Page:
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Augustine and the Trinity Paperback – January 30, 2014


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Product Details

  • Paperback: 376 pages
  • Publisher: Cambridge University Press; Reissue edition (January 30, 2014)
  • Language: English
  • ISBN-10: 1107689287
  • ISBN-13: 978-1107689282
  • Product Dimensions: 9 x 6 x 0.8 inches
  • Shipping Weight: 13.6 ounces (View shipping rates and policies)
  • Average Customer Review: 4.8 out of 5 stars  See all reviews (4 customer reviews)
  • Amazon Best Sellers Rank: #983,399 in Books (See Top 100 in Books)

Editorial Reviews

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'Thorough and illuminating as well as refreshing.' Theology

Book Description

This new treatment of Augustine of Hippo's theology of the Trinity defends one of the most influential figures in western religious thought against the long-held assumption that he over-emphasized the unity of God. Culminating recent research, Ayres argues that Augustine actually offered one of the most sophisticated early Trinitarian theologies.

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13 of 14 people found the following review helpful By Grant Hemingway on November 2, 2011
Format: Hardcover
Lewis Ayres' is a well respected theologian and for good reason, he has taught at Emory University in the United States and now at Durham University in the United Kingdom. He is well known for his book Nicaea and its legacy, a study of the Council of Nicaea. This book studies Augustine's Trinitarian theology, most widely expounded upon in Augustine's On the Trinity. Ayres addresses the common accusation that Augustine was heavily influenced by Neoplatonism in his theology and shows how this influence is often overstated while recognizing the areas where the influence is present. I recently completed a dissertation examining the correspondences between Neoplatonic cosmology and Christian Trinitarian thought and this book offered some valuable insight on the subject. While this book might be a little strenuous for a novice on the subject it is readable and Ayres' style is engaging. I would perhaps recommend reading Henry Chadwick's, Augustine: A Very Short Introduction first which would offer a good foundation to move on to this work.
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Format: Kindle Edition Verified Purchase
Not for the faint-hearted, this is a very detailed translation with notes of the weighty and startlingly brilliant De Trinitate or The Trinity by Augustine of Hippo. The early church fathers truly were remarkable scholars. Despite its vintage and subsequent interpretation by Aquinas, this text remains insightful and profound to this day, not to mention its seminal role in influencing later scholars, saints, creeds and discussions. I found it slow reading due to the detail and reflective nature of the text. The notes, comments and introduction are very helpful to gain an entry to Augustine's monolithic work. It stands long side City of God in importance.
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7 of 14 people found the following review helpful By Jacob on March 23, 2012
Format: Hardcover
Continuing the argument in his Nicea and its Legacy, Ayres wants to posit Augustine as a faithful exponent of the "pro-Nicene" tradition. In order to do so, he must rescue Augustine from the charge that Augustine simply framed Trinitarian theology around explicitly neo-Platonic categories. Thus, Ayres argues that Augustine used a number of non-Christian sources ranging from Platonic to neo-Platonism; therefore, a 1:1 parallel between Augustine and Plotinus is unwarranted, or so Ayres argues. Ayres continues with a Latin context for Augustine, and here we are treated to some excellent expositions of Hilary and Ambrose.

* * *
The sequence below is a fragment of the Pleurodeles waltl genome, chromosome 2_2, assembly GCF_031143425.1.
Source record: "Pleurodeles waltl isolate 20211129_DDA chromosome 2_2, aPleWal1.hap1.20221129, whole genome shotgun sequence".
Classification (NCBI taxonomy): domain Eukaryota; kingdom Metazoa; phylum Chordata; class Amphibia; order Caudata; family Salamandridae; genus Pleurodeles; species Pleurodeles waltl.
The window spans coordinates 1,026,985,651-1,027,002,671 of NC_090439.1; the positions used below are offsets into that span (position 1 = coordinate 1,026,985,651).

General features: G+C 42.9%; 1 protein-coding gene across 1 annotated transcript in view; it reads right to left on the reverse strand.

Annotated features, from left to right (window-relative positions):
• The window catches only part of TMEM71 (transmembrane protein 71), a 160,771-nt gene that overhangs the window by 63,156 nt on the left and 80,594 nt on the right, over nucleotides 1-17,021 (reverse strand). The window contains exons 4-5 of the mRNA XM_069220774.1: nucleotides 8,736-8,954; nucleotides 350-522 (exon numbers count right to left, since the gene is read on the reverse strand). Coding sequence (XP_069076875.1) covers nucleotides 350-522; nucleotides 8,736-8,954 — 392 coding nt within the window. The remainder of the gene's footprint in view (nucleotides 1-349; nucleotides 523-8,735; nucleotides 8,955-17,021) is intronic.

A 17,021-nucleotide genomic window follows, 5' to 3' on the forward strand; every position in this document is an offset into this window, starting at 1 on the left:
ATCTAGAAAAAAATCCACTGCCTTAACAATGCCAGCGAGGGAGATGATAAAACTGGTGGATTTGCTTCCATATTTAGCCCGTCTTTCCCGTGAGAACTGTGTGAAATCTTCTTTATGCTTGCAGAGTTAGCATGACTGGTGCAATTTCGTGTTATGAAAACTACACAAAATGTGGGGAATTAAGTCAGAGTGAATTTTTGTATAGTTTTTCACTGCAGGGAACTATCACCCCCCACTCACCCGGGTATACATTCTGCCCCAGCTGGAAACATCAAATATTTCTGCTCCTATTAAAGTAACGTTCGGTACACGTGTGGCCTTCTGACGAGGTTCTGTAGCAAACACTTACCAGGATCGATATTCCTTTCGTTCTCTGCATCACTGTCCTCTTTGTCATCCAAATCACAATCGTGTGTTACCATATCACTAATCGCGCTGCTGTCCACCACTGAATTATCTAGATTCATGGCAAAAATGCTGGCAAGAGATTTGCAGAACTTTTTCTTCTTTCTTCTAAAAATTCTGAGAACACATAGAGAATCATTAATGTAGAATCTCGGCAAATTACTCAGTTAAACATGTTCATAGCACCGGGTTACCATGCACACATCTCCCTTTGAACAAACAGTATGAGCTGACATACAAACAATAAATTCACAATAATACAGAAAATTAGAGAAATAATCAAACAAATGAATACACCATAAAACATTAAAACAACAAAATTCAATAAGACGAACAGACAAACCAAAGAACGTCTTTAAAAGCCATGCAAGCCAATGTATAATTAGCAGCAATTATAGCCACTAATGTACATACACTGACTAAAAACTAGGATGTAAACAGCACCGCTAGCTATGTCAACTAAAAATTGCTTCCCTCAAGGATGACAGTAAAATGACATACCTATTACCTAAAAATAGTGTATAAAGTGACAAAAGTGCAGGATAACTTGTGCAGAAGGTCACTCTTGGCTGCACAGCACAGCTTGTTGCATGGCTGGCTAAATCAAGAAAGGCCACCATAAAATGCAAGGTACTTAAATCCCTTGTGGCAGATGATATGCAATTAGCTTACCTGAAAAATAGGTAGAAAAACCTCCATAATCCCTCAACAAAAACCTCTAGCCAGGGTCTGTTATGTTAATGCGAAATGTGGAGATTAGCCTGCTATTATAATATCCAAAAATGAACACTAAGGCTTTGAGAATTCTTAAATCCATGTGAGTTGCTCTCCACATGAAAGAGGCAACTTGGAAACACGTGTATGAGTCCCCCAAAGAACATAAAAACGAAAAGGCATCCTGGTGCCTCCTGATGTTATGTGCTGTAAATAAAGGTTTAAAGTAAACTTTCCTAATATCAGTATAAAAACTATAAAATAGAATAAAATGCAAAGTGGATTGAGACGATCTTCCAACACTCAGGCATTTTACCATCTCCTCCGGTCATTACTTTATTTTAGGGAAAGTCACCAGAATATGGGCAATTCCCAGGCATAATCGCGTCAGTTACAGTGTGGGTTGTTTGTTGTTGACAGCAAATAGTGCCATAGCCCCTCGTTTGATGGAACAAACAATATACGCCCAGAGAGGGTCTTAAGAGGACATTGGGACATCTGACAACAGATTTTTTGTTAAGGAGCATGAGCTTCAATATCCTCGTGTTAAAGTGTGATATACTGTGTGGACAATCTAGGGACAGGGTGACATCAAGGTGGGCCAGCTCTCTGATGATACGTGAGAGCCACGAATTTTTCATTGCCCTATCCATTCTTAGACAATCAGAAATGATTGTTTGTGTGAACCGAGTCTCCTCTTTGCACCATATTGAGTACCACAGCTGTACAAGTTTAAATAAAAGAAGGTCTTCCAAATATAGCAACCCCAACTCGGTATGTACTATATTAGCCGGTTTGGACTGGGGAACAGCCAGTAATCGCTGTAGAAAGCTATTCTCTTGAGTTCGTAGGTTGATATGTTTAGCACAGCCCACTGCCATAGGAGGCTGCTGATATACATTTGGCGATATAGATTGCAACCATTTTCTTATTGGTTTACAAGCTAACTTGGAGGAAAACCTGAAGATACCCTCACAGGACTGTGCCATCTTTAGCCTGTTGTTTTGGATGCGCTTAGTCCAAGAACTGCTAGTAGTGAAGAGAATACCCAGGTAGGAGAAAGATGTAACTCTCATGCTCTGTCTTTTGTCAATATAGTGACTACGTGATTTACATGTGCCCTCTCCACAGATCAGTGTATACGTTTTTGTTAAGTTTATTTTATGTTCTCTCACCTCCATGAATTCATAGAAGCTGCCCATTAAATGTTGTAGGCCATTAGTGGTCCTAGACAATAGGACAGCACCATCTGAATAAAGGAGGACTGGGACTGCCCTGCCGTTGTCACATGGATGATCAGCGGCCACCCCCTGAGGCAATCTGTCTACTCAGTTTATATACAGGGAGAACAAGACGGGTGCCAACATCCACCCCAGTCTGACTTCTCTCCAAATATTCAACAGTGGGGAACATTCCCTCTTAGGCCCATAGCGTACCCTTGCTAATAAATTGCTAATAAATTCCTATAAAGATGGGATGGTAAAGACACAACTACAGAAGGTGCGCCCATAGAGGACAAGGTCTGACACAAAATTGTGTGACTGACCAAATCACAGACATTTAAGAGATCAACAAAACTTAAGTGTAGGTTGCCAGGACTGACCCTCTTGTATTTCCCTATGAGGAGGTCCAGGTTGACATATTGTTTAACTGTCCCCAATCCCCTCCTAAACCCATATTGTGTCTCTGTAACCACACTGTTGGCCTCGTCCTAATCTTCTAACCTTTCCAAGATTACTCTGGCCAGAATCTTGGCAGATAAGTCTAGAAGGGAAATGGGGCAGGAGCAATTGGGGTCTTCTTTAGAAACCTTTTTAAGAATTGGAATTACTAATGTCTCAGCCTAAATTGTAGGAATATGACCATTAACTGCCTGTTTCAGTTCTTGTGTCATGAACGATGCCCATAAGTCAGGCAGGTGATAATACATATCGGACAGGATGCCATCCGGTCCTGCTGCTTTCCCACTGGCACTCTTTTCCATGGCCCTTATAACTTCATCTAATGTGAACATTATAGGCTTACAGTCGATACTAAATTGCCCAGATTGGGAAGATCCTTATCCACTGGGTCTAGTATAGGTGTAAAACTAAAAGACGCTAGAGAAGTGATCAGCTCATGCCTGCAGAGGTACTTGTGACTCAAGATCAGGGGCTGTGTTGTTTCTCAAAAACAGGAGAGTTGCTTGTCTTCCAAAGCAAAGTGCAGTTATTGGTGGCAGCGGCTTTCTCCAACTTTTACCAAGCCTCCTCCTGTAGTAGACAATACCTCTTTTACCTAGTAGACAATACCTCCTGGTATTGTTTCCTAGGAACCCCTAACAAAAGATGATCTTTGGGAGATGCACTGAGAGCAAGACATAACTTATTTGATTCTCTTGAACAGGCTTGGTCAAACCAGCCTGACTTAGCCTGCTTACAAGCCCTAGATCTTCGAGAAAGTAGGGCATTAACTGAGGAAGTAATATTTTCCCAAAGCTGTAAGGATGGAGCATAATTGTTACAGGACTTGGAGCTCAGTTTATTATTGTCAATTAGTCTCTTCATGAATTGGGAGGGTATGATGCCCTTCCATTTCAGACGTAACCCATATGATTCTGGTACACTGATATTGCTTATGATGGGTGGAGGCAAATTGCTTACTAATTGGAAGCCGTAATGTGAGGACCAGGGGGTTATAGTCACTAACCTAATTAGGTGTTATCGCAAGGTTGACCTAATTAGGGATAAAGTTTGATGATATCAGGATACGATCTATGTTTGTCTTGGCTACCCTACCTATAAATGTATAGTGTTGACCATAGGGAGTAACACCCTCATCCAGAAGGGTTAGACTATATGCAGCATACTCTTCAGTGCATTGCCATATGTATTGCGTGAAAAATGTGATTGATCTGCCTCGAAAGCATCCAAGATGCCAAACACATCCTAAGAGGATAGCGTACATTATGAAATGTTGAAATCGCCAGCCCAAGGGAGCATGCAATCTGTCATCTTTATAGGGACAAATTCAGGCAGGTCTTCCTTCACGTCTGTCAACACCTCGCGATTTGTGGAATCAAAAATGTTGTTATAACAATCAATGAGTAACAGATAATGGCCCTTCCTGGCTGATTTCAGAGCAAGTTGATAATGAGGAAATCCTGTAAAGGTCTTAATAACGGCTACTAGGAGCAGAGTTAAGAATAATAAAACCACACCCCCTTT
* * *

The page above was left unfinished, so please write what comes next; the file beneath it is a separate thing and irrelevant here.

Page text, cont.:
Pro-Nicene, but...

I grant Ayres' argument that Augustine was not a full-orbed neo-Platonist. Further, I can even agree with him that Augustine did not use the idea of "hypostases" in the Plotinian sense (he may well have, but I lack the ability to judge that topic). Notwithstanding, though, Augustine did say he was heavily influenced by Platonists and did admit he framed his doctrine of simplicity around Platonic categories (City of God, books 8 and 11). Elsewhere in the book, Ayres routinely says that Augustine's models often follow Platonic categories (Ayres: 209, 314, 316). So, do we see Augustine as a neo-Platonist or not? Why not? Ayres has certainly advanced the scholarship on Augustine and neo-Platonism, but he has come nowhere close to overturning the earlier scholarly consensus. Earlier scholars, therefore, are not off-base for seeing Augustine within at least some category of neo-Platonism.

Ayres also wants to argue that Augustine held to a robust view of the irreducibility of the divine persons: in other words, an emphasis on the "three-ness" of the Trinity.
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9 of 20 people found the following review helpful By Nebridius on December 13, 2012
Format: Hardcover
Ayres has crafted a well argued presentation of Augustine's trinitarian theology. But over all, the book suffers from a lack of bloodshed. Sure, Ayres quotes The Magnificent Seven and The Outlaw Josey Wales, but what fans of Ayres really want is more action. Where is a discussion of the Nazi tank maneuvers in the blitzkrieg? Where are the analytical charts breaking down the comparative advantages of the Panzerkampfwagen E-100 and the Sherman VC Firefly? Where is the extended excursus on Russian mobile artillery entrenchment at the battle of Stalingrad? Nuanced parsing of pro-Nicene grammar is fine and dandy, but we have all come to expect more from Ayres.
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